A New Way to Polish and Publish

Giving young writers the tutelage and feedback they need to put their manuscripts through the ultimate transformation

Six aspiring novelists — all graduates of Stony Brook Southampton’s Master of Fine Arts program in creative writing — are sitting in a conference room on campus waiting to meet their mentors and receive the latest critique of their work. They’re pioneers, the first students chosen to take part in the BookEnds program, a new workshop established by the faculty members Susan Scarf Merrell, author of the critically acclaimed novel “Shirley,” and Meg Wolitzer, whose novels include the 2013 New York Times best seller “The Interestings.” 

The goal of the yearlong workshop? To give the young writers the tutelage and feedback they need to put their manuscripts through the ultimate transformation — making the leap from promising to polished to published.

“Their work is exciting,” said Ms. Wolitzer, explaining why she and Ms. Merrell chose the six candidates, all of whom had written thesis novels during their M.F.A. studies. Nevertheless, for the past six months the two have been pushing their charges to rip up and rethink everything. 

“Instead of just making the work a little bit better, sometimes you have to do something macro to it,” Ms. Wolitzer said. 

The BookEnds experiment began last July when the six aspiring authors sat down with Ms. Wolitzer for a five-day intensive workshop during the Southampton Writers Conference. The ensuing months have been filled with biweekly peer critiques via Skype, master classes with Ms. Wolitzer and Ms. Merrell focused on discussions of craft, and, of course, reams of revisions. 

On Saturday, the group got together at the midpoint of the creative journey and received a bit of good news/bad news from Ms. Merrell. “I really commend you guys — the manuscripts are in terrible shape,” she said. “I say that as the highest compliment. You have ripped them up, you have made yourselves vulnerable, and that is exactly what we wanted you to do in the first half of the year. Things looks worse right before they start getting better.”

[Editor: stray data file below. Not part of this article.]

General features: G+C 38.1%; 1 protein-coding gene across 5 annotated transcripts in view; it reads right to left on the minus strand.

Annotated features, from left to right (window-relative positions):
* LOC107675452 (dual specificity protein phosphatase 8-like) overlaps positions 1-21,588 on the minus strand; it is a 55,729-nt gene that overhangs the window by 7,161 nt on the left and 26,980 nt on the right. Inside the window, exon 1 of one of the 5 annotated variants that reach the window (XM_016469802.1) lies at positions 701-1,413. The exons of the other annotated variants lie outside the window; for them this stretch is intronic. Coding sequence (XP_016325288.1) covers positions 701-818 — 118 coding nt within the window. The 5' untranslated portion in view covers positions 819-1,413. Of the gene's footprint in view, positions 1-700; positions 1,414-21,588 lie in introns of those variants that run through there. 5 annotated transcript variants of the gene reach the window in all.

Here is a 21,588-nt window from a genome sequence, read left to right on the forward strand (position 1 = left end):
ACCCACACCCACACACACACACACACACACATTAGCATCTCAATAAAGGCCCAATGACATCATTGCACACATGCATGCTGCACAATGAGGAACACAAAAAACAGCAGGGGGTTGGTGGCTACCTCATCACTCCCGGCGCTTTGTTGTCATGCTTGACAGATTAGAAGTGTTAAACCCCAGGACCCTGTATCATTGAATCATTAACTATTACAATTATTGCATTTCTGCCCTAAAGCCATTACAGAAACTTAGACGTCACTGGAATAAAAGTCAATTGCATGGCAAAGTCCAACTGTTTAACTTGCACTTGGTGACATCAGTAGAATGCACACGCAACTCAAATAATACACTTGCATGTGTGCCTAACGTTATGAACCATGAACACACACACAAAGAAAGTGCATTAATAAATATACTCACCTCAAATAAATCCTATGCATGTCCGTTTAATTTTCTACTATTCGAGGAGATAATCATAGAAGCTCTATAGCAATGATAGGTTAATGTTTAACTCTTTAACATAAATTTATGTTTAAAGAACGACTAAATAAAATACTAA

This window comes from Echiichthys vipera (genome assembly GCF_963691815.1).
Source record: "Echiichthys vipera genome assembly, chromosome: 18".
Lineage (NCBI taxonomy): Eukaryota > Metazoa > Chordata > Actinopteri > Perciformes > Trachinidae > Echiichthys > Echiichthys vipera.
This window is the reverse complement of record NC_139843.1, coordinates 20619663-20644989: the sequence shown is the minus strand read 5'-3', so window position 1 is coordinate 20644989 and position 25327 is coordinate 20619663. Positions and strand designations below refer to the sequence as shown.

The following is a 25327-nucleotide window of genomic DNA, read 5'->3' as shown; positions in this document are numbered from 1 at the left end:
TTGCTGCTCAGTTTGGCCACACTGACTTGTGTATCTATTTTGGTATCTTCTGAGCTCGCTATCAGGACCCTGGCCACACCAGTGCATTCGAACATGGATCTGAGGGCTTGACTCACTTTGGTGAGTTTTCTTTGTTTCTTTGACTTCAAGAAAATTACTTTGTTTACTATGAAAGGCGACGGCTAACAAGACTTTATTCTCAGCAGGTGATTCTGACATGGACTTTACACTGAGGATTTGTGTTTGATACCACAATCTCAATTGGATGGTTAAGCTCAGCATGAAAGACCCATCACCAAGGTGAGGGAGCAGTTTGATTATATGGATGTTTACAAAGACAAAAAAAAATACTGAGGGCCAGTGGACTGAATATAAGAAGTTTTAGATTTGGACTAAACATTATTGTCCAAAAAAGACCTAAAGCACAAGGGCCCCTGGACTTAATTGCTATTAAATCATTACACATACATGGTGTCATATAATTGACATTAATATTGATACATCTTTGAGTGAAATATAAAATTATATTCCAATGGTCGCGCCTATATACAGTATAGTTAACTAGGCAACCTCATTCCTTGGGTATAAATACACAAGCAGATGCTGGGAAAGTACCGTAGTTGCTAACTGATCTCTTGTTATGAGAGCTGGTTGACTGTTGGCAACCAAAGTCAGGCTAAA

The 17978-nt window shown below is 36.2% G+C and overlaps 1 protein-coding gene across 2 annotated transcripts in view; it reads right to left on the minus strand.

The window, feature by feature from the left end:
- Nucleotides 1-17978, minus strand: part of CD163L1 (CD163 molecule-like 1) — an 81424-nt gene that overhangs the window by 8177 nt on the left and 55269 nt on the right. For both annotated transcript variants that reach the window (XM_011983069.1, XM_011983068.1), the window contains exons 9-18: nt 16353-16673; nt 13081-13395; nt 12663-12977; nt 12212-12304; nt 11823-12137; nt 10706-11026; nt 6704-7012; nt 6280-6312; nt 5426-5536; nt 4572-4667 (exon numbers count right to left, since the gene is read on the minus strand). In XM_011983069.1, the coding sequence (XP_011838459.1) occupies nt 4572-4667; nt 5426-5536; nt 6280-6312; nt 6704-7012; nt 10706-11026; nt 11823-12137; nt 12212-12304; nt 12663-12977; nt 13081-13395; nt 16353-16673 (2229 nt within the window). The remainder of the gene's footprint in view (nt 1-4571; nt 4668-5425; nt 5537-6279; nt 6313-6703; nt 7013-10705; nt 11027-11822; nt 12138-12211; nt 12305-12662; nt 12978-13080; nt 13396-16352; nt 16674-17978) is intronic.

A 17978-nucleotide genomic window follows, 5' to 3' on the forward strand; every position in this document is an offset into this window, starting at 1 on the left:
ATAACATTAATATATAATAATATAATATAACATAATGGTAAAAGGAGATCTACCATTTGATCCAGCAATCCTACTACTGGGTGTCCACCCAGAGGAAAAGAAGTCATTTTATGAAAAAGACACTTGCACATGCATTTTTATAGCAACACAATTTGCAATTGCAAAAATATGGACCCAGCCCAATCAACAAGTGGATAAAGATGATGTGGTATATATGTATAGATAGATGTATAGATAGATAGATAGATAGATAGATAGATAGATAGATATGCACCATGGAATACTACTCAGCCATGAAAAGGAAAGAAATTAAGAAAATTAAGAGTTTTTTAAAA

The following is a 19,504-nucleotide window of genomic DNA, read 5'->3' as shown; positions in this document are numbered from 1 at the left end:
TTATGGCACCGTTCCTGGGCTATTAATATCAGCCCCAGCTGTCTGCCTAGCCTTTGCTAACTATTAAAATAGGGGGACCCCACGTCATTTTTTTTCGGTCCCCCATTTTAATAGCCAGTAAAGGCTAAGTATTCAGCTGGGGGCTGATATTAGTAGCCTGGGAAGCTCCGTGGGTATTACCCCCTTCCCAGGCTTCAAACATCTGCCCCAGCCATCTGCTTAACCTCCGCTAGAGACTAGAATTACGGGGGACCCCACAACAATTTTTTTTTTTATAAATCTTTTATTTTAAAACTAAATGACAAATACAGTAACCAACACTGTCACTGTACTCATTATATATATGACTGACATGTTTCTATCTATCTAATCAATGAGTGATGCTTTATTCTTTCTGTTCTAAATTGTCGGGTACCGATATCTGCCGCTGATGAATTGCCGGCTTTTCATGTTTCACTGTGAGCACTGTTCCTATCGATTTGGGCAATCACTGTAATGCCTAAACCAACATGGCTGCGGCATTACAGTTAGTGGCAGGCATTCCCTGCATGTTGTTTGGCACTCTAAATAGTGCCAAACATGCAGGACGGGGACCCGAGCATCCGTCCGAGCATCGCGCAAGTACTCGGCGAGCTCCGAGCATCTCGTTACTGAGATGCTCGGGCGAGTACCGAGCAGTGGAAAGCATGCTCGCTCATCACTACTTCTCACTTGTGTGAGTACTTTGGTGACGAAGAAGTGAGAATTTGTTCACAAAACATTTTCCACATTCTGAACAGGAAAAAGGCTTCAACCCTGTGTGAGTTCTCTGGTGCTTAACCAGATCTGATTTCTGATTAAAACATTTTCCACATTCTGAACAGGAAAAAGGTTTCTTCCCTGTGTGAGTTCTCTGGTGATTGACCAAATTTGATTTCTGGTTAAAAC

The next big deadline for the members of the workshop comes in June, when they deliver their final manuscripts to Ms. Merrell and Ms. Wolitzer. Then, “literary agents will be screening each of the novels and meeting with the students in July at the Southampton Writers Conference,” Ms. Merrell said. “Of course, no one can predict what will appeal to a particular agent, but we are certain that these six fine novels will be in peak condition.”

This year only creative writing students in the Stony Brook Southampton M.F.A. program were eligible for the workshop, but the next go-round will be open to fiction writers who have completed thesis novels at other institutions. (Applications are currently being accepted; more information can be had by emailing bookends@stonybrook.edu.)

Now that the maiden run of BookEnds is heading into its final stretch, the group of workshoppers lucky enough to be accepted to round two will be happy to know that “the pilot year has exceeded our expectations,” Ms. Merrell said. “We knew we had a methodology to help recent M.F.A.s fine-tune their books, but honestly, even we are impressed at how effective our technique has proven to be.”